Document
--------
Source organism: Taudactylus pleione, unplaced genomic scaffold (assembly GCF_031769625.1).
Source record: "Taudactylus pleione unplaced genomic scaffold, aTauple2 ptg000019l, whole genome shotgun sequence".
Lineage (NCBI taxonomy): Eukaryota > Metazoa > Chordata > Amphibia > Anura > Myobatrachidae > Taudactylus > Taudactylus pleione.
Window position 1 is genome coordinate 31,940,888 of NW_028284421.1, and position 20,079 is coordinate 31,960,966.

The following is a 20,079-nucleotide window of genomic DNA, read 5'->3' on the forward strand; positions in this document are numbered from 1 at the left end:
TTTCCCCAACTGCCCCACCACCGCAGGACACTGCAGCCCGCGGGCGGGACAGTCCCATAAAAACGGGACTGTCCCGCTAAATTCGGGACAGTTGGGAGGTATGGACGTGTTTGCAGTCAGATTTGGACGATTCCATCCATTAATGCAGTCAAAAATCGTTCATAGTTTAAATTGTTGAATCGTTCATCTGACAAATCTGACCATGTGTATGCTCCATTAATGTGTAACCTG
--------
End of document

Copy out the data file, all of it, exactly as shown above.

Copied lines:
Source organism: Taudactylus pleione, unplaced genomic scaffold (assembly GCF_031769625.1).
Source record: "Taudactylus pleione unplaced genomic scaffold, aTauple2 ptg000019l, whole genome shotgun sequence".
Lineage (NCBI taxonomy): Eukaryota > Metazoa > Chordata > Amphibia > Anura > Myobatrachidae > Taudactylus > Taudactylus pleione.
Window position 1 is genome coordinate 31,940,888 of NW_028284421.1, and position 20,079 is coordinate 31,960,966.

The following is a 20,079-nucleotide window of genomic DNA, read 5'->3' on the forward strand; positions in this document are numbered from 1 at the left end:
TTTCCCCAACTGCCCCACCACCGCAGGACACTGCAGCCCGCGGGCGGGACAGTCCCATAAAAACGGGACTGTCCCGCTAAATTCGGGACAGTTGGGAGGTATGGACGTGTTTGCAGTCAGATTTGGACGATTCCATCCATTAATGCAGTCAAAAATCGTTCATAGTTTAAATTGTTGAATCGTTCATCTGACAAATCTGACCATGTGTATGCTCCATTAATGTGTAACCTG